For the archeologists to be able to understand the society of the early people in this region they have studied three types of archeological information which are: the human biology, artifacts collected from living surfaces and the mortuary practices. The cradles found at the Canyon Creek suggests that babies were placed in cradles of different sizes depending on their ages until they could start toddling. It was suspected that the people of this region married at a younger stage because most of the people did not live more than forty years.

The people here hardly got to 5 feet and 7 inches tall because of the poor diet that they fed on and the serious illnesses that they suffered from. There was evidence that indicated that the men were buried with the quivers of tipped arrows. Evidence from the mortuary treatments indicates that the older people were given more respect. The artifacts that were recovered from the buried people indicated that the men had more skills than the women. There was evidence that shown more women died than men in this region but the archeologists could not find any reason as to why this was the case.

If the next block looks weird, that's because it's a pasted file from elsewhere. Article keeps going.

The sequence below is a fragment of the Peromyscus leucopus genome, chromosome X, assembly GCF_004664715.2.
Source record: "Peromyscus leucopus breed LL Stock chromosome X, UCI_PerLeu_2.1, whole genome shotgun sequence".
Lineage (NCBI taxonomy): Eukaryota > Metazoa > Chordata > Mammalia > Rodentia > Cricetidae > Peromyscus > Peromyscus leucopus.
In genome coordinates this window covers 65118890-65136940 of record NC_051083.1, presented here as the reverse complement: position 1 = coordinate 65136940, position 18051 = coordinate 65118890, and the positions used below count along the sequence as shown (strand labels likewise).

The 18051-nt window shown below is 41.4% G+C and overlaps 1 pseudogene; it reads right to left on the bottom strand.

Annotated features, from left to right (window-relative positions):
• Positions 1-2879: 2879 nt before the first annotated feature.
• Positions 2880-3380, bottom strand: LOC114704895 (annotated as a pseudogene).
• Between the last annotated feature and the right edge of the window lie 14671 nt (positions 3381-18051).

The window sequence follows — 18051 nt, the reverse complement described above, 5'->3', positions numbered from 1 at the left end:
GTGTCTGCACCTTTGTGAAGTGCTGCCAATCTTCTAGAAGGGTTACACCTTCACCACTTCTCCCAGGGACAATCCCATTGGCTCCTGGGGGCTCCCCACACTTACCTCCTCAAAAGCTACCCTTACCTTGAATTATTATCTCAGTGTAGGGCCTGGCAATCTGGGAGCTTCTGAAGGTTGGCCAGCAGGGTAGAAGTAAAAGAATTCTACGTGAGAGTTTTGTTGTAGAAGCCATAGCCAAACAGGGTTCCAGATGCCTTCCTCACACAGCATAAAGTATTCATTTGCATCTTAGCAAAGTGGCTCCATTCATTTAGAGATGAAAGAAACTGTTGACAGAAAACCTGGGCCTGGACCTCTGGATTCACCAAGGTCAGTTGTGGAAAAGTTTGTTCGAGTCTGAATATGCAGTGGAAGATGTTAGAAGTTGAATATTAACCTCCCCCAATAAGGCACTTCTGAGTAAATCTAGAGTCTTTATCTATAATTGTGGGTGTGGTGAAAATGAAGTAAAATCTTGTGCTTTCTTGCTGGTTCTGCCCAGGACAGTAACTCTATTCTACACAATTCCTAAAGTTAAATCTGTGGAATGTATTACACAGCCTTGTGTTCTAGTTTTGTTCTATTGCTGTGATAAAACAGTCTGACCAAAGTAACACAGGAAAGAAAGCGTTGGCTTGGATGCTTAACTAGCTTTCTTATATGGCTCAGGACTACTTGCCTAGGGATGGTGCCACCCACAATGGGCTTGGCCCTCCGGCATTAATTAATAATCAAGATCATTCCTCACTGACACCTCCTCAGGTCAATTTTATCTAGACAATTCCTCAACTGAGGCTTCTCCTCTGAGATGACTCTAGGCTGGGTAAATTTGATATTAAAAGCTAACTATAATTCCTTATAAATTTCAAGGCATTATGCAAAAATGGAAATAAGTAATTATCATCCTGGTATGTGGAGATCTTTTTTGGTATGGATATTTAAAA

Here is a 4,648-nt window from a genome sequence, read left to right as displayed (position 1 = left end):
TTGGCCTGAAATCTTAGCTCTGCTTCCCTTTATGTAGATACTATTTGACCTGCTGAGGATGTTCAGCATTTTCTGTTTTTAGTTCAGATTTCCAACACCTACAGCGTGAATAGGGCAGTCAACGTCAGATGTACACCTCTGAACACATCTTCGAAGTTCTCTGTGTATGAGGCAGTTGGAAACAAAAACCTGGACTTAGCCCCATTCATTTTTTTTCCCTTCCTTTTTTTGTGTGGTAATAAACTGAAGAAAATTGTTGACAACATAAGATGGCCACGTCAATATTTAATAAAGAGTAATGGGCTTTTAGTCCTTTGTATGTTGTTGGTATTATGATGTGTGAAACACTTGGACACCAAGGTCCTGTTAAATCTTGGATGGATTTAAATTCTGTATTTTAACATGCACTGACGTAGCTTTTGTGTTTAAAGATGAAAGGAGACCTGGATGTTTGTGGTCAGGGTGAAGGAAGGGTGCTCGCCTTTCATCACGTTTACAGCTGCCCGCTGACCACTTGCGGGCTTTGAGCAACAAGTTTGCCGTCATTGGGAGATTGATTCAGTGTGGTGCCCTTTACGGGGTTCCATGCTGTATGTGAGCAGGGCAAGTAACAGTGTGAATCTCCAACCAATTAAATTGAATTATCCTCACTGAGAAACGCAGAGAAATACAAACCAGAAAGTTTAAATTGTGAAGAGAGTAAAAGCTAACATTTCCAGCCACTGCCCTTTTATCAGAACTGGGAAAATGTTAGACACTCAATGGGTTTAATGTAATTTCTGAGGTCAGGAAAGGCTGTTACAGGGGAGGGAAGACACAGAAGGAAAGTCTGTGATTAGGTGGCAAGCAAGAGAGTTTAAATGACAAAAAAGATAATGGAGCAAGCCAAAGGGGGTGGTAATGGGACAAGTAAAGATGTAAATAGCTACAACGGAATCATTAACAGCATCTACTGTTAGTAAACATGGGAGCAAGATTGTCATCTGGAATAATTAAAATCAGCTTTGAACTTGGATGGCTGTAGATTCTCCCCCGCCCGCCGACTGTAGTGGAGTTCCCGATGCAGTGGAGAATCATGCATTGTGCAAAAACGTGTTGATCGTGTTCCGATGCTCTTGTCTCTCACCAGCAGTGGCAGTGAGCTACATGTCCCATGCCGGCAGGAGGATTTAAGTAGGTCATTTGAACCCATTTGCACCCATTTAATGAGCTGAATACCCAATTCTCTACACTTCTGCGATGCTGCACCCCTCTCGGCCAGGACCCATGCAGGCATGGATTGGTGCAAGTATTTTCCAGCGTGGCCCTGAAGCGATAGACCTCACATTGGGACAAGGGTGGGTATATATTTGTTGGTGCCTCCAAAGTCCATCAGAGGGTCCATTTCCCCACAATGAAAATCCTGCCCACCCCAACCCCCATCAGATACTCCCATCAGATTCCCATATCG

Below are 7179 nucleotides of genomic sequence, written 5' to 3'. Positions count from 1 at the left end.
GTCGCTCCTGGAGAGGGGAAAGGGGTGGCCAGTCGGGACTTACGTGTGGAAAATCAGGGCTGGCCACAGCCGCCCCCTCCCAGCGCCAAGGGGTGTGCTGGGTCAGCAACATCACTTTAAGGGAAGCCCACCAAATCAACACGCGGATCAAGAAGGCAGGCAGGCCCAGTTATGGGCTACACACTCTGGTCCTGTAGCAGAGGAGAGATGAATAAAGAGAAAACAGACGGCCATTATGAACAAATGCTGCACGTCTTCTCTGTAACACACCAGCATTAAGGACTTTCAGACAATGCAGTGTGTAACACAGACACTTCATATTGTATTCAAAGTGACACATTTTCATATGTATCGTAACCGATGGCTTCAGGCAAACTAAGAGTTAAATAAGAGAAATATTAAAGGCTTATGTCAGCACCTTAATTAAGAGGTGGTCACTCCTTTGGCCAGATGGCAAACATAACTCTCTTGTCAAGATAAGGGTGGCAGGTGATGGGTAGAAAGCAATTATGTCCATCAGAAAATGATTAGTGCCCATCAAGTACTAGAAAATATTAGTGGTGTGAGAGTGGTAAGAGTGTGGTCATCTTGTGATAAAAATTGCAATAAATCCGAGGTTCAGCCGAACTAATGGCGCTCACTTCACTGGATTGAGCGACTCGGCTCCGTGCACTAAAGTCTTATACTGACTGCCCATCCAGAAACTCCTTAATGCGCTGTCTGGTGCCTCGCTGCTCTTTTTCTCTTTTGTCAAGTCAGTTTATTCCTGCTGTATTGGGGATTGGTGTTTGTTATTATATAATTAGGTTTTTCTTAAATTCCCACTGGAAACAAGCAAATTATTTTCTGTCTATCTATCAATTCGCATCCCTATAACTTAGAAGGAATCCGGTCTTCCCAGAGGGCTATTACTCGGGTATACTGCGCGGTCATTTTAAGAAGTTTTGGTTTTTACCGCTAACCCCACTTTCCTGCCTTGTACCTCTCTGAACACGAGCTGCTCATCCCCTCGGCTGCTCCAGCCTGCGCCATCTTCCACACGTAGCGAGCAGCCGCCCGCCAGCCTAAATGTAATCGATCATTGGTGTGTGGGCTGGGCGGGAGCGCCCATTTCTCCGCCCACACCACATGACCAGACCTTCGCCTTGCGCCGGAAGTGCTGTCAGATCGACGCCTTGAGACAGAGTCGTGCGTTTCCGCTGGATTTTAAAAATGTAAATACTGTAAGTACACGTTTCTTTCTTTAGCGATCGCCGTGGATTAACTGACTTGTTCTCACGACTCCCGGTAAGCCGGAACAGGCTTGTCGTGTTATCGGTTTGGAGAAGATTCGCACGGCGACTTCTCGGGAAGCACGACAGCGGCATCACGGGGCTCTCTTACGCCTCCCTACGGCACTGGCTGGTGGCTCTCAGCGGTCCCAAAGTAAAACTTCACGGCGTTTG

The people of Grasshopper lived in houses that had rooms. The rooms were divided vertically and each type of room had a particular function or a number of functions. The archeologists found six major types of rooms that were used by the early people of the Grasshopper region; specialized habitation rooms, generalized habitation rooms, the storage rooms, storage-manufacturing rooms, ritual rooms and the manufacturing rooms. There were categories of households that were identified depending on their sizes; the large households occupied more than two rooms.

The people of this region also had open air work areas that were either the outdoor activity areas or the plazas. There were ovens and large roasting pits found as evidence and this indicated that the people used to prepare large amounts of food. Another source of information that the authors have used apart from the excavated material is the analysis of the bones that was carried out by Joseph Ezzo, the results shown that the people who lived in the three room blocks enjoyed a different diet from the others.

The researchers also found out that three different ethnic groups used to live at Grasshopper. Most of the Anasazi are believed to have been living on the villages that were on the East side. The authors cannot clearly identify the kinship groups of the early people of Grasshopper but they are sure that the kinship groups were the building blocks of the people of this region. The people of Grasshopper practiced religion and ritual activities to a very high degree; this can be seen from the evidence of sacred places that the archeologists found in the region.